Tennis - How to Serve
As you probably know, the serve is the most important part when it comes to tennis. You get 2 shots to make it into the correct box on the opposite side of the court, and put the pressure on your opponent with a skilled serve.
As your level of skill becomes higher, you will be able to "ace" your opponent by serving the ball in a location, and at a speed to where they are unable to touch it as it goes by.
While an ace is definitely a good thing, as long as you focus on making good serves to the opposite side of the court, you will be more likely to earn points when it is your turn to serve.
Get in Position
Plant your feet behind the baseline, hold your raquet out pointing it towards the net, and make sure that your shoulder is leading. Your shoulder should be facing the area in which you are aiming.
Also make sure that your grip on your raquet is tight so that it does not come out of your hand while you serve.
Serve the Ball
Next you will want to toss the tennis ball up in the air, and a few inches in front of your body as well. At the same time you will bring your raquet down and around your body in one fluid motion.
Once your raquet gets behind your head, you will then quickly hit the ball while it is still in front of you. Make sure that you snap your wrist while hitting the ball, which will allow the ball to go over the net, but within the first box on the opposite side of the court. Snapping your wrist is also called pronation, which is used in any type of serve.
When throwing the ball up in the air, make sure that you throw it high enough, giving you enough time to get your raquet behind your head. If the ball is thrown too low, you will most likely overshoot your target. If the ball is thrown behind you, you may also overshoot your target. Keep the ball up, and in front of your body.
If you don't like your toss, you can simply catch the ball and re-toss the ball again.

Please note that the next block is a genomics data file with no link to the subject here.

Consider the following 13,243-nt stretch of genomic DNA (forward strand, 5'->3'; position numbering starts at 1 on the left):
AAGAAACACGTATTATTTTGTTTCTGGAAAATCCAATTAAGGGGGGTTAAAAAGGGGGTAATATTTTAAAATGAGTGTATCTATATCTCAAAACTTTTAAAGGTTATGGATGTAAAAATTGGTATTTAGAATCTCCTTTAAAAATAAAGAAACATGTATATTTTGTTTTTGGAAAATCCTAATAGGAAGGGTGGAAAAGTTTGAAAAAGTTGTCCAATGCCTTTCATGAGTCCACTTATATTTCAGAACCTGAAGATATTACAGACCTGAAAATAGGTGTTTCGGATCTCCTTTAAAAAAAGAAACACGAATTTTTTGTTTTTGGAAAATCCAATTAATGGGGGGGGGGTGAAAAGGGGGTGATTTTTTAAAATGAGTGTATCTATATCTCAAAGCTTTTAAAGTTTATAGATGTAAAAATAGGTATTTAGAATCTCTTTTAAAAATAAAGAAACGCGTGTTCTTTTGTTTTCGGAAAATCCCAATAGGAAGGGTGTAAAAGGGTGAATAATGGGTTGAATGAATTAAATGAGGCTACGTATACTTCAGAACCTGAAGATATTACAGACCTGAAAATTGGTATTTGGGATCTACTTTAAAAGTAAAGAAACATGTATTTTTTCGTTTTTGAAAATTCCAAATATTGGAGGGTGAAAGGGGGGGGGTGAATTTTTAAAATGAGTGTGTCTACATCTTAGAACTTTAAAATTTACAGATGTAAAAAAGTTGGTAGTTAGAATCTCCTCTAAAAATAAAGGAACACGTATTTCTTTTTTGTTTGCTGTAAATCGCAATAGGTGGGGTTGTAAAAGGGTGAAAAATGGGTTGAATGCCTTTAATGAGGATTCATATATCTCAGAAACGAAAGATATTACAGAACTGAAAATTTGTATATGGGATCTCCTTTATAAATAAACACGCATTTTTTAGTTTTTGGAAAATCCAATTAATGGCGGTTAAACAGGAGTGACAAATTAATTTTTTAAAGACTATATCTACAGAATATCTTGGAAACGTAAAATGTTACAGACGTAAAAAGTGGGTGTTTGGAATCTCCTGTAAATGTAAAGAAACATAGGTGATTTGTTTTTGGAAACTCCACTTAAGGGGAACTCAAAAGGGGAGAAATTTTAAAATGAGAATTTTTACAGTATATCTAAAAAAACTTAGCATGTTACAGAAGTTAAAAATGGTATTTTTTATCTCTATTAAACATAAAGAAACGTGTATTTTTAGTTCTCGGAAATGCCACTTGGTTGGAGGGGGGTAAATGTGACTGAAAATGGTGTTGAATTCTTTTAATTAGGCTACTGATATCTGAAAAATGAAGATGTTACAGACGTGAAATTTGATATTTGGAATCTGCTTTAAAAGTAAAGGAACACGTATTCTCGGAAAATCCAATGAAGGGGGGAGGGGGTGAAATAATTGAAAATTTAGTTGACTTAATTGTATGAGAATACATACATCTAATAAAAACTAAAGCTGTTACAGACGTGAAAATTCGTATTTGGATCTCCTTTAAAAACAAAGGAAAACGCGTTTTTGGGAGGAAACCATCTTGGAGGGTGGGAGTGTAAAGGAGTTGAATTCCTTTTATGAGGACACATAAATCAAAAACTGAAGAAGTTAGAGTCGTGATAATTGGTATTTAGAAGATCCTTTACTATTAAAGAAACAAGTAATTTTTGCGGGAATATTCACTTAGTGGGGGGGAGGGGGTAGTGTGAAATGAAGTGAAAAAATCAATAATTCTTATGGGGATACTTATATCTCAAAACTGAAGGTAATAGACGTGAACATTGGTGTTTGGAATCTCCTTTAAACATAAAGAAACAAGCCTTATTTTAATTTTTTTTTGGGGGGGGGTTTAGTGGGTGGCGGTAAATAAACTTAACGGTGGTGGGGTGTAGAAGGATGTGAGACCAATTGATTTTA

Don't try too hard to snap your wrist while hitting the ball, or else you could subject yourself to injury. It would be best to have an experienced tennis player, or coach watch you while you practice your serve.
Hitting a Flat Serve
First set your feet, and point your non-dominant shoulder towards the net, and the area in which you are aiming, while holding the raquet with a continental grip.
When you toss the ball out in front of you, bend your knees, and bring the raquet around your body and behind your head. Once the raquet is behind your head, you will want to swing the raquet in a way that reduces wind resistance and increases acceleration. Swing that raquet as if you were cutting through the air with a sword, and hit the ball square on with the raquet, while turning your shoulders to add more power to the serve.
Hitting a Slice Serve
First, set your feet, and point your non-dominant shoulder towards the net, and the area in which you are aiming, while holding the raquet with a continental grip.
Toss the ball out in front of you, bend your knees, and bring your raquet around your body and behind your head. Once the raquet is behind your head, you will want to slice the side of the ball with your raquet. Hit the outside of the ball with your swing, around, and almost underneath. Keep your arm straight and follow through with your swing.
If you are right handed and you slice the ball correctly, the ball should curve to the left.
Don't cut too much underneath the ball when you serve, or it will decrease the power of your serve.
Hitting a Kick Serve
First, set your feet and point your non-dominant shoulder towards the net, and the area in which you are aiming, while holding the raquet with a continental grip.
Toss the ball out in front of you, and a little more over your head than usual, while keeping your knees bent. Bring the raquet around your body, and once it gets behind your head, you will want to slice the back portion of the ball and up. Keep your arm straight and follow through. Your arm should swing out a bit more than if you were hitting a slice.
If you hit the ball correctly, the ball should curve down and into the box on the opposite side of the net.
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